Paper Prototyping 101

Using paper prototypes is a great way to test an idea and get feedback quickly. You can test whether a layout makes sense to users and make changes quickly if they run into issues in addition to layout. You can also test information, architecture, content, structure, task flows and interaction design. Let’s run through how to run a test using paper prototypes. First, you’ll want to gather your supplies, your paper prototype tape to create a focus area and extra paper for iterations. Your paper prototype should be a collection of screens, one sheet of paper for each screen. I prefer to use hand drawn sketches, but you can also use low fidelity digital wire frames if you’re more comfortable, whichever is easiest to iterate in your collection of screens. You’ll want to include some type of loading indicator, whether it’s an overlay or an entire sheet of paper. This will be used when it’s taking longer than expected to find a screen in your stack so it doesn’t take the user out of the experience. You may also want to include in under-construction page in the event a user clicks on a link for a page that isn’t represented in your collection of screens to keep the user focused on the prototype and tasks. You may also want a printed or written list of tasks for the user to refer to while going through the test. A focus area for the screens can be blocked out on the table with tape, or you can cut out a shape of a phone or browser to maintain a single area for the test. The last thing you need is another person to help with the test. One person should be designated as the facilitator, giving the user tasks, and another person will act as the computer, making sure the appropriate screens are in front of the user as they navigate through the prototype. The person playing the role of the computer should rehearse to make sure she’s familiar with the screens before testing.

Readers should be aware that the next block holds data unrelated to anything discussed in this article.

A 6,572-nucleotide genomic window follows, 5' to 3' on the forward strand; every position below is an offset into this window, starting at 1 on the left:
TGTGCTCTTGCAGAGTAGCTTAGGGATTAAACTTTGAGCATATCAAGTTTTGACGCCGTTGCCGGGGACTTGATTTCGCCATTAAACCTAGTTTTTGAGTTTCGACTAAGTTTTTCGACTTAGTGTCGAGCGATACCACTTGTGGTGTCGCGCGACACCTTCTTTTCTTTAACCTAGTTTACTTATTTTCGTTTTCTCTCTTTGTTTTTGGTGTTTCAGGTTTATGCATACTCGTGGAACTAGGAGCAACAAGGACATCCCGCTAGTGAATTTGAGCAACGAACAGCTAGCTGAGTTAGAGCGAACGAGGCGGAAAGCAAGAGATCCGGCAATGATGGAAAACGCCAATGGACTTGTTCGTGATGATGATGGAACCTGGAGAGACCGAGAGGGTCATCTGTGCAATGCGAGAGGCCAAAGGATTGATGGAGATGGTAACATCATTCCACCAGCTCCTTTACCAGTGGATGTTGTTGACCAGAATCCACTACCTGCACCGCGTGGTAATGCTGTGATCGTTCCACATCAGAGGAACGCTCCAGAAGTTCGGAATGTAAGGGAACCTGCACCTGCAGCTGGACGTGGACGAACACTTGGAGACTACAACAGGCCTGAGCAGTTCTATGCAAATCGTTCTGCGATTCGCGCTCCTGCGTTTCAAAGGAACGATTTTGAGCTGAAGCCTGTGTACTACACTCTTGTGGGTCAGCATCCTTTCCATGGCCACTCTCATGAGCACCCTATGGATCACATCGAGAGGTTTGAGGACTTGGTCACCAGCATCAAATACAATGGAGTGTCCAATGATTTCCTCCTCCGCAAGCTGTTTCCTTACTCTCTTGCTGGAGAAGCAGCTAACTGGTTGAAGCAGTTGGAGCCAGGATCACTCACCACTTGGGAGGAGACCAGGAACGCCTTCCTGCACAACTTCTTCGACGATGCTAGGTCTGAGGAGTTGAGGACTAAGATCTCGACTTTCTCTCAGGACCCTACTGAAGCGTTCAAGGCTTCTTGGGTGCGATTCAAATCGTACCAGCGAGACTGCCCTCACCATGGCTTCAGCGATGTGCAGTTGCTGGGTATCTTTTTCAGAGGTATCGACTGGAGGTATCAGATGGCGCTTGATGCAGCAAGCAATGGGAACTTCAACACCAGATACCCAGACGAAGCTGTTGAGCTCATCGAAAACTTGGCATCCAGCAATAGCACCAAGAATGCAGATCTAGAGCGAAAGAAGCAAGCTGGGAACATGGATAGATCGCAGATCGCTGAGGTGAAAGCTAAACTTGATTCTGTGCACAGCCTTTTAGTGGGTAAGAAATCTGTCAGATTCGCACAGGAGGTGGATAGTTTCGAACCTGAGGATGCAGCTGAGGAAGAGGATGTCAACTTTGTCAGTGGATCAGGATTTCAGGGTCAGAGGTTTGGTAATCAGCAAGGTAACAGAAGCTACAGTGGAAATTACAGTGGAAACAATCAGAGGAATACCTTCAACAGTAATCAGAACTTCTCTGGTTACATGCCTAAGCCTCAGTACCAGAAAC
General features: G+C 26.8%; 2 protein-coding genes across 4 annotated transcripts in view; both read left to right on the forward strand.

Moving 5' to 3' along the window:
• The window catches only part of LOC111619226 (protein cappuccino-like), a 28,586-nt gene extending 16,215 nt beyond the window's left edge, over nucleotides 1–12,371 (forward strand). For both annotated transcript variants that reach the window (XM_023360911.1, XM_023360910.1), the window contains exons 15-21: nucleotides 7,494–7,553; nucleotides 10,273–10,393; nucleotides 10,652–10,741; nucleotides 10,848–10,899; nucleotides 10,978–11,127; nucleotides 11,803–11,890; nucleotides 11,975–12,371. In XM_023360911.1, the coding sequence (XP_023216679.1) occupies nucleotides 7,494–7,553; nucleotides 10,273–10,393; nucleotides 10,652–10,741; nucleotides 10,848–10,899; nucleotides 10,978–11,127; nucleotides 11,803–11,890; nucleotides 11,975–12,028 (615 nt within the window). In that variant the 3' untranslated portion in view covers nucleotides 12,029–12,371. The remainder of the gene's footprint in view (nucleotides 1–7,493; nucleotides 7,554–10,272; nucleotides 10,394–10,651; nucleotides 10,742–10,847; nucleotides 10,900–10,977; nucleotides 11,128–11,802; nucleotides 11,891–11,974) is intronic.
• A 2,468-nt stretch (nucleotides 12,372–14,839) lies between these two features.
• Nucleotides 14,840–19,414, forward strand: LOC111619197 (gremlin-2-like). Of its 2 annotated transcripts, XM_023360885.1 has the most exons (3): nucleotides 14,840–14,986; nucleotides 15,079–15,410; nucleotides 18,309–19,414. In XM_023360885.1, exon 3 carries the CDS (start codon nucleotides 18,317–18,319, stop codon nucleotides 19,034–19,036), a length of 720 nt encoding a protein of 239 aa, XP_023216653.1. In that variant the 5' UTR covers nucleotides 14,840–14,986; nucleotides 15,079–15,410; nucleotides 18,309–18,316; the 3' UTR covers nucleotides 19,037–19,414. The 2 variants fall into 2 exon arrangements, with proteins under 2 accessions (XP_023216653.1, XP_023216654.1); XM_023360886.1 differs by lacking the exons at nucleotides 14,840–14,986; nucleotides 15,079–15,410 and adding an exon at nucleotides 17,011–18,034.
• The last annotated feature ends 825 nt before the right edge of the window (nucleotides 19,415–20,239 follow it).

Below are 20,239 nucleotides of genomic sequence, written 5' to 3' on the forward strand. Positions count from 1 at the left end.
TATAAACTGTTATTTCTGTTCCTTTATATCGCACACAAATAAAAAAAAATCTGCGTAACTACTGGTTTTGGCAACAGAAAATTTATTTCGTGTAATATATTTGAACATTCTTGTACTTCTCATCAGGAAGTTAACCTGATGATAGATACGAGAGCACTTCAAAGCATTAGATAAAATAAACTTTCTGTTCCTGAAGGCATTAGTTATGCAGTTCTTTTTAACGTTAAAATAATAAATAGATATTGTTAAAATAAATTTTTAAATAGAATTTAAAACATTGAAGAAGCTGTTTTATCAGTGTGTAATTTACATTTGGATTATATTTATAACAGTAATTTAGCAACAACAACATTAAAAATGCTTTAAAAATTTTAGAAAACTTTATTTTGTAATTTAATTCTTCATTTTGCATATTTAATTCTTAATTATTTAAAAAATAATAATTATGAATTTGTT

Once you start the testing standard, usability testing best practices still apply. If you start to see obvious usability issues while testing, use your blank paper to draw out and improve design in between tests. Once your tests are complete, your paper prototypes can become documentation or notes for future iterations of the design paper. Prototyping is great for early stages of design and experimenting with new ideas. It’s inexpensive, allows for rapid iteration, and anyone can contribute to the design.

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